FANCM Mutations Leading to Familial Breast Cancer (Ovarian/BRCA) Ovarian Cancer and Us OVARIAN CANCER and US Ovarian Cancer and Us

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Thursday, December 29, 2016

FANCM Mutations Leading to Familial Breast Cancer (Ovarian/BRCA)



The JAMA Network (brief report)

Key Points
Question  Do inactivating germline mutations within the FANCM gene increase breast cancer and/or ovarian cancer risk?
Findings  This case-control study included 2047 BRCA1 and BRCA2–negative familial breast cancer cases and 2187 controls and revealed an association of FANCM mutations with breast cancer. More pronounced associations were identified for early-onset (before age 51 years) breast cancer and triple-negative breast cancer. Analysis of 628 unselected ovarian cancer cases revealed no significant association.
Meaning  We suggest FANCM be included in diagnostic gene panel testing for individual breast cancer risk assessment.

Abstract
Importance  Germline mutations in established moderately or highly penetrant risk genes for breast cancer (BC) and/or ovarian cancer (OC), including BRCA1 and BRCA2, explain fewer than half of all familial BC and/or OC cases.
Based on the genotyping of 2 loss-of-function (LoF) variants c.5101C>T (p.GIn1701Ter [rs147021911]) and c.5791C>T (p.Arg1931Ter [rs144567652]), the FANCM gene has been suggested as a novel BC predisposition gene, while the analysis of the entire coding region of the FANCM gene in familial index cases and geographically matched controls is pending.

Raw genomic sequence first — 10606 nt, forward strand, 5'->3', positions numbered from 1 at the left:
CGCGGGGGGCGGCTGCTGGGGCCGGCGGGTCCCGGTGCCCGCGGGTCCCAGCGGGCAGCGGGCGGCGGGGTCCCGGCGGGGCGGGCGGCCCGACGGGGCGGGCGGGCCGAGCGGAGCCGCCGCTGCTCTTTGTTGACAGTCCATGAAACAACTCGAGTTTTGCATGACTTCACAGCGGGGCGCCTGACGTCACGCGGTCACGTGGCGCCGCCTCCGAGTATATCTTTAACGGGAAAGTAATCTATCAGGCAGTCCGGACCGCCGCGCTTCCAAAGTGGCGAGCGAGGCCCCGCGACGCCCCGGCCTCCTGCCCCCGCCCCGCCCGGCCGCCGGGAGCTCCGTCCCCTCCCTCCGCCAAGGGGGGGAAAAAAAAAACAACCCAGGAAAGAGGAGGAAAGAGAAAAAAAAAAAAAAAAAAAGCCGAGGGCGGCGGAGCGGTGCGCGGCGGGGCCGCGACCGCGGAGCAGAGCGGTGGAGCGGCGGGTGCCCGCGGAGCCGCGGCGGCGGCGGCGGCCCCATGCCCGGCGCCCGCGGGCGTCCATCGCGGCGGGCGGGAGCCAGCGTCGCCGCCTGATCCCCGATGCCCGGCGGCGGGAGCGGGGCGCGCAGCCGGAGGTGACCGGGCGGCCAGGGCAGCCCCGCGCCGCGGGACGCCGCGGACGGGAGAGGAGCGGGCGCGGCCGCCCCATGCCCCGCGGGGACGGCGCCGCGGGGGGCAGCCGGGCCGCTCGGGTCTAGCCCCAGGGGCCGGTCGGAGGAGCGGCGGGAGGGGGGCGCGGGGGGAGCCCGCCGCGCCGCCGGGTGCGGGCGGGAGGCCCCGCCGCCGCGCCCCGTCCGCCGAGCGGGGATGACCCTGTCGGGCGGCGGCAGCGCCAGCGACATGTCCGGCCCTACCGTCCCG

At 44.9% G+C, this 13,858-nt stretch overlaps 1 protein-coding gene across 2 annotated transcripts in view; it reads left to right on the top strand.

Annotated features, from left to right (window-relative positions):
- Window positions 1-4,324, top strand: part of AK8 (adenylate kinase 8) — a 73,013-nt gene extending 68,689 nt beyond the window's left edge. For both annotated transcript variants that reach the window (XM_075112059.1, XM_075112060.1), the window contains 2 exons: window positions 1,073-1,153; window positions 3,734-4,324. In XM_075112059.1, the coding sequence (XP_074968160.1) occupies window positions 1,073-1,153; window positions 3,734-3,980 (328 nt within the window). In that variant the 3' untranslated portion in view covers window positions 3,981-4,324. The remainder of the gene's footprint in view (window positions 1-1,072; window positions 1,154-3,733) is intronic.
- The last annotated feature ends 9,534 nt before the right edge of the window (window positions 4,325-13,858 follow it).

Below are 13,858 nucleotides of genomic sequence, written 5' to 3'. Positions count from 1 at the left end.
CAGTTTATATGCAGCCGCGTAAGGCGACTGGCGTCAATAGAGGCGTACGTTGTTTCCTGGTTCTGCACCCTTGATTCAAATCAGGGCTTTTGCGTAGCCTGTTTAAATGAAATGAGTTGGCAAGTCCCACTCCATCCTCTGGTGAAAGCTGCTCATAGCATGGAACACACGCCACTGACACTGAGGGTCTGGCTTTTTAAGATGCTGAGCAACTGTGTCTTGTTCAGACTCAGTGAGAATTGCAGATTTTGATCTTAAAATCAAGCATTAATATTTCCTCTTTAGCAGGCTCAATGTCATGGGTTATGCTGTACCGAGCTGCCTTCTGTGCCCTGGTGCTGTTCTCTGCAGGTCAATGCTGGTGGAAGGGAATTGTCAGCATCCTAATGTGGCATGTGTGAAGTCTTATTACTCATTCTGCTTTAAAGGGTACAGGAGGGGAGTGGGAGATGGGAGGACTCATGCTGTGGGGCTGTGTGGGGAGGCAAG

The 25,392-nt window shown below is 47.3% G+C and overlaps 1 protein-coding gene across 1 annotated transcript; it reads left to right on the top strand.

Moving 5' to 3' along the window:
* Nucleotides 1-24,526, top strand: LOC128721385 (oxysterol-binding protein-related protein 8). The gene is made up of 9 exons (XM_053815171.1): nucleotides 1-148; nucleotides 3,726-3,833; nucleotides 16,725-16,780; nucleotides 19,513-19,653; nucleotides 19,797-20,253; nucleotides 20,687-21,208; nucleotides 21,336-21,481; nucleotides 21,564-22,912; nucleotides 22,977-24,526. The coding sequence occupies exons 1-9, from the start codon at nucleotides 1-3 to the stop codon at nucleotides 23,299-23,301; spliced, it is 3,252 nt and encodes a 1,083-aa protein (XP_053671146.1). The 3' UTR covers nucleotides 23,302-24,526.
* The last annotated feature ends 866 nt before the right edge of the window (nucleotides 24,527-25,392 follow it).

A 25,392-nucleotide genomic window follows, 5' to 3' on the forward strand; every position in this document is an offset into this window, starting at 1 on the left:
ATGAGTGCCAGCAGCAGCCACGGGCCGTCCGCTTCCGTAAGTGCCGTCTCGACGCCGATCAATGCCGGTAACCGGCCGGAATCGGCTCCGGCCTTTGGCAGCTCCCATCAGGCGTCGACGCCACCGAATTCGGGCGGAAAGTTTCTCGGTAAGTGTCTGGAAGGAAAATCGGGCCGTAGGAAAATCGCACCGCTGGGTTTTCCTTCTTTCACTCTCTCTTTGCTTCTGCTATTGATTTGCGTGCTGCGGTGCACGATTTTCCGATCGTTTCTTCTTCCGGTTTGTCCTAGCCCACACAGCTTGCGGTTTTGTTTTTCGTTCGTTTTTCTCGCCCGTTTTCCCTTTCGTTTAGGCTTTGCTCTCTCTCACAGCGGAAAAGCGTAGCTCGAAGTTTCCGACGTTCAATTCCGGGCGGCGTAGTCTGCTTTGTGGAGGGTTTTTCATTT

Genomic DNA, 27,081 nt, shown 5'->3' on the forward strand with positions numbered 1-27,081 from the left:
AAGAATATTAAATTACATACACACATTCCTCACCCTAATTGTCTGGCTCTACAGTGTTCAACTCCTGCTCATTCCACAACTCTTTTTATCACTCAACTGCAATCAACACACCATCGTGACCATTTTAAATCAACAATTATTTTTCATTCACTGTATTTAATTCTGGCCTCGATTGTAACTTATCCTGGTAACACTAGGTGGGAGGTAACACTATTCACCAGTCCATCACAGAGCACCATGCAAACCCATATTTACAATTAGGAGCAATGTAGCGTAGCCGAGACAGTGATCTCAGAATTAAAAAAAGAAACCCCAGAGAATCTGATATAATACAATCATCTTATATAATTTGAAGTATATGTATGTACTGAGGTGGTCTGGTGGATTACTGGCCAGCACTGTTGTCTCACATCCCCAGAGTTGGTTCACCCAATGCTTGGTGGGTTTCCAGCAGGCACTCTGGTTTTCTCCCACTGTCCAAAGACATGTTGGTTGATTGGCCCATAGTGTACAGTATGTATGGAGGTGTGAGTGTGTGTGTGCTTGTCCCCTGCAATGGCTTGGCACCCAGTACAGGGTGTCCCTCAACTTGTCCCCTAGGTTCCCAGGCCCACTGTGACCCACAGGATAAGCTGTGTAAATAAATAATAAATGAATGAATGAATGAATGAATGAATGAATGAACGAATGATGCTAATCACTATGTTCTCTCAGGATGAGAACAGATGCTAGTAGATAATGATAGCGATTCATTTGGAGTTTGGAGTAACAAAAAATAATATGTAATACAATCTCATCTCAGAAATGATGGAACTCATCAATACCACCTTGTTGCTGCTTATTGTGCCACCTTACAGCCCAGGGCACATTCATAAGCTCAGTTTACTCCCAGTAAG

Objectives  To assess the mutational spectrum within the FANCM gene, and to determine a potential association of LoF germline mutations within the FANCM gene with BC and/or OC risk.
Design, Setting, and Participants  For the purpose of identification and characterization of novel BC and/or OC predisposition genes, a total of 2047 well-characterized familial BC index cases, 628 OC cases, and 2187 geographically matched controls were screened for LoF mutations within the FANCM gene by next-generation sequencing. All patients previously tested negative for pathogenic BRCA1 and BRCA2 mutations. All data collection occurred between June 1, 2013, and April 30, 2016. Data analysis was performed from May 1, 2016, to July 1, 2016.
Main Outcomes and Measures  FANCM LoF mutation frequencies in patients with BC and/or OC were compared with the FANCM LoF mutation frequencies in geographically matched controls by univariate logistic regression. Positive associations were stratified by age at onset and cancer family history.
Results  In this case-control study, 2047 well-characterized familial female BC index cases, 628 OC cases, and 2187 geographically matched controls were screened for truncating FANCM alterations. Heterozygous LoF mutations within the FANCM gene were significantly associated with familial BC risk, with an overall odds ratio (OR) of 2.05 (95% CI, 0.94-4.54; P = .049) and a mutation frequency of 1.03% in index cases. In familial patients whose BC onset was before age 51 years, an elevated OR of 2.44 (95% CI, 1.08-5.59; P = .02) was observed. A more pronounced association was identified for patients with a triple-negative BC tumor phenotype (OR, 3.75; 95% CI, 1.00-12.85; P = .02). No significant association was detected for unselected OC cases (OR, 1.74; 95% CI, 0.57-5.08; P = .27).
Conclusions and Relevance  Based on the significant associations of heterozygous LoF mutations with early-onset or triple-negative BC, FANCM should be included in diagnostic gene panel testing for individual risk assessment. Larger studies are required to determine age-dependent disease risks for BC and to assess a potential role of FANCM mutations in OC pathogenesis.

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